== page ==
Eat, Drink, Enjoy

My days often go like this: wake up (groggily and unenthusiastically), work out, drink coffee, make lunches, get kids ready, drink more coffee, go to school, frantically try to accomplish all that needs to be accomplished, drink more coffee, leave some things left undone on my to-do list, go home, make dinner, do the bathtime and bedtime routine, clean up, then plop onto the couch weary and spent.  Then I stay up too late to cherish a few minutes with my husband, then fall asleep only to wake up and do it all. over. again.

As a pastor I know I’m supposed to find God everywhere and be full of the joy of Christ, and I am much of the time.  But I also get so caught up in the craziness of daily life that I lose sight of God and joy.  I can only think about what has to be done next.  So here’s what I’m learning in these early years of parenthood: nothing kills the joy of Christ like going, going, going without stopping for a holy breath.

Ecclesiastes is known as Wisdom literature, and it certainly is that.  But I tend to think of it as “Swift Kick in the You-Know-What” literature.  Because Ecclesiastes tells the cold, hard truth about life that everyone else wants to qualify or tip-toe around.  And when I read this gem this morning, it resonated so deeply with my whirlwind of a life:

“This is the gift of God: that all people should eat, drink, and enjoy the results of their hard work.” Ecclesiastes 3:13

All of the aspects of my days I listed above are nonnegotiable.  I must do them to care for my family and to serve my church.  But what is negotiable is the attitude in which I do them.  If I’m always going, going, going – trying to do the next thing so that I can get through the day only to do it all over again – then I am smothering the joy of life that is God’s very gift to me.  But if I stop, take a breath, and see the beauty of life in the mess and the chaos, then I can see this season of life as the gift that it is.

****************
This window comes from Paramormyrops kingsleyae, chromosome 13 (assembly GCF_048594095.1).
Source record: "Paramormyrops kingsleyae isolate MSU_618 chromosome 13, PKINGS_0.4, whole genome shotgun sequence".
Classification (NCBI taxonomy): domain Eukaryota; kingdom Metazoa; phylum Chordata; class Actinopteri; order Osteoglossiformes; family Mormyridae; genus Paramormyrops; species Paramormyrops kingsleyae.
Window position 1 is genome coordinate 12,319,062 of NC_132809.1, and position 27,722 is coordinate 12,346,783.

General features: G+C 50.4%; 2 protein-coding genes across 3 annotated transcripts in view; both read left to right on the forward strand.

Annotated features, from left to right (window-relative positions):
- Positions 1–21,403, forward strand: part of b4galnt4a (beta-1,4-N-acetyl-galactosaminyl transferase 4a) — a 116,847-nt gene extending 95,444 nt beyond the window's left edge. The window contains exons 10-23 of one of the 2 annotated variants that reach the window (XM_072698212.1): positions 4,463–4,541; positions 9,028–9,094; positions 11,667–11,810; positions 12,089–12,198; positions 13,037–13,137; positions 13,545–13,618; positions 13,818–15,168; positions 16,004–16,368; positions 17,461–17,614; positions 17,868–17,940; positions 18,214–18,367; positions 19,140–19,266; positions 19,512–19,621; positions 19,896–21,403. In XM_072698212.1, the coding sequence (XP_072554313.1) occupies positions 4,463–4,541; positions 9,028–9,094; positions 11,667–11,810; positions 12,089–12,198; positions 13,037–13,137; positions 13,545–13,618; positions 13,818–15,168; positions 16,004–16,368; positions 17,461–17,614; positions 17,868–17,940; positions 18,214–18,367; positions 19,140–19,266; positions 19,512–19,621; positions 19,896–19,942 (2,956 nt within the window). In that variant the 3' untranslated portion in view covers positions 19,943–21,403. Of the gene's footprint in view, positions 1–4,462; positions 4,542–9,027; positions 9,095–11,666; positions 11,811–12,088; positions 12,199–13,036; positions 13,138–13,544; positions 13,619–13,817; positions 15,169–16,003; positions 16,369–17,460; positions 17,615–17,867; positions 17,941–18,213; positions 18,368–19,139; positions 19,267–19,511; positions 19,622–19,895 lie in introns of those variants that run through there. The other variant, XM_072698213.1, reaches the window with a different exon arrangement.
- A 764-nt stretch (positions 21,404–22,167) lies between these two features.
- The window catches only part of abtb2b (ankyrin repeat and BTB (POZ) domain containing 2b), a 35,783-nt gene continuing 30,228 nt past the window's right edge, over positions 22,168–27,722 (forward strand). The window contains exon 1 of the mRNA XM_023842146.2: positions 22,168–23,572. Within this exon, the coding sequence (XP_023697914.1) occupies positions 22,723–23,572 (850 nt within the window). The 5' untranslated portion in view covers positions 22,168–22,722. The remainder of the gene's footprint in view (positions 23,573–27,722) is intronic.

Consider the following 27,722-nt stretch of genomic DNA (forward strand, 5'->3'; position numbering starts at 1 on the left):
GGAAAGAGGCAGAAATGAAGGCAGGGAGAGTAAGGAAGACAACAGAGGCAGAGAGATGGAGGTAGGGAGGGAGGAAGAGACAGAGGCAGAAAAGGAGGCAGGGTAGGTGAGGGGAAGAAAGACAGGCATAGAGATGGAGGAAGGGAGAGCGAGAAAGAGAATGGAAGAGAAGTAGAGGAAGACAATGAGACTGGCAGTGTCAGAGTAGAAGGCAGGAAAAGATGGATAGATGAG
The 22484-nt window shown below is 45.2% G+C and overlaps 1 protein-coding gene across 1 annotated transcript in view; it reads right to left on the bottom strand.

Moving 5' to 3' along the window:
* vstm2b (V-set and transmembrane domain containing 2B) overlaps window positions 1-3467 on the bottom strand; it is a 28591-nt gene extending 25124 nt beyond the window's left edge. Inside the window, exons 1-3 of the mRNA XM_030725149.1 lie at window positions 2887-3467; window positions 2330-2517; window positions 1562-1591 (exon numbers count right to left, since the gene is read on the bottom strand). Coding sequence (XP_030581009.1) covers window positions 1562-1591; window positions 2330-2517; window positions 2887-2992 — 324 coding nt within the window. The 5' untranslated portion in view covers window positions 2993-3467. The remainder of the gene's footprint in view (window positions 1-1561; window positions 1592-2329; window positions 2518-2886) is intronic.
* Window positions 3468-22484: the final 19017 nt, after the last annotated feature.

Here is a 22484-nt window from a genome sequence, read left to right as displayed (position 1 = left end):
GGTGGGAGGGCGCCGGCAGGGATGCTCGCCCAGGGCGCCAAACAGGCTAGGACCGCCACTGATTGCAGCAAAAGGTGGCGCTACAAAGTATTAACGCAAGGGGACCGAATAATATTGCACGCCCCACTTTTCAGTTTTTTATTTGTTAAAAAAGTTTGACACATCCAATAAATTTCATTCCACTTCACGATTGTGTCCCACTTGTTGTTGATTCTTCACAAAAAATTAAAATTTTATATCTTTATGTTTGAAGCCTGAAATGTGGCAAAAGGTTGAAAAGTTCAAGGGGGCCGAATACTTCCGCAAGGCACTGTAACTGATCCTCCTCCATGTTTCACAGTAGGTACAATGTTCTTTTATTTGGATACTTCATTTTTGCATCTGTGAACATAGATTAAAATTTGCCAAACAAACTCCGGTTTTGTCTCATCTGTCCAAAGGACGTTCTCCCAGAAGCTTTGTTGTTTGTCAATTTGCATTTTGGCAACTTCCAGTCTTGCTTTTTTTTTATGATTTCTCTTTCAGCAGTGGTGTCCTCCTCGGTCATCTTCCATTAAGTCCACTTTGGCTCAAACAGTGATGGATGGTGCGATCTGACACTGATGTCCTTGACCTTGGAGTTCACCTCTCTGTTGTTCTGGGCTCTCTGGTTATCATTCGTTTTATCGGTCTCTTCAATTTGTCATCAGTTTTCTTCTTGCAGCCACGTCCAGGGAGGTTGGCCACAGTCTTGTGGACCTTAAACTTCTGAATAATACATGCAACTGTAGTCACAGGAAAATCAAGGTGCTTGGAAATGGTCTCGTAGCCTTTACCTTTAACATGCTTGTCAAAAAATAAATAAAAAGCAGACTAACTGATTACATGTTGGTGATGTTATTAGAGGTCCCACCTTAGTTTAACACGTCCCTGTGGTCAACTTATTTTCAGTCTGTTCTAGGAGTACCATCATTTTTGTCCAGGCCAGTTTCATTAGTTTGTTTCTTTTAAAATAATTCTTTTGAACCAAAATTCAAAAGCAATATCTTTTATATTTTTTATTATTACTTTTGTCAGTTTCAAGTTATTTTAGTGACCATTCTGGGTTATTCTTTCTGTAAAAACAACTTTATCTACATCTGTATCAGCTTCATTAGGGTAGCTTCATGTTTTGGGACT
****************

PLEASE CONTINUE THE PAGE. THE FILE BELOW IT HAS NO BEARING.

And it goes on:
Yesterday we had an especially busy day that consisted of church, a potluck lunch, no naps, and a birthday party.  By dinner time our kids were done.  But we all had to eat.  So the poor folks sitting near us in the restaurant while we tried to contain our kids and force feed them chicken and french fries had to put up with their crying, squirming, and whining.  Kevin looked at me as Madeline was rubbing her greasy fingers all in my hair trying to climb out of the booth, and he smiled and sang in his deepest, best country voice: “You’re gonna miss this…”

He, of course, was quoting from Trace Adkins’ heartwarming song called “You’re Gonna Miss This” about cherishing every moment of this beautiful life…

“You’re gonna miss this, you’re gonna want this back.  You’re gonna wish these days hadn’t gone by so fast.  These are some good times, so take a good look around.  You may not know it now, but you’re gonna miss this.”

Kevin and I struggle with what kind of spiritual disciplines work in the life of young parents.  Perhaps one answer is found in a combination of Trace and Ecclesiastes…it is a spiritual discipline to take a good look around and see the gift of  God in the mess of life.  So today I will do my best to eat, drink and enjoy the fruit of my hard work.  That’s not a bad way to live.

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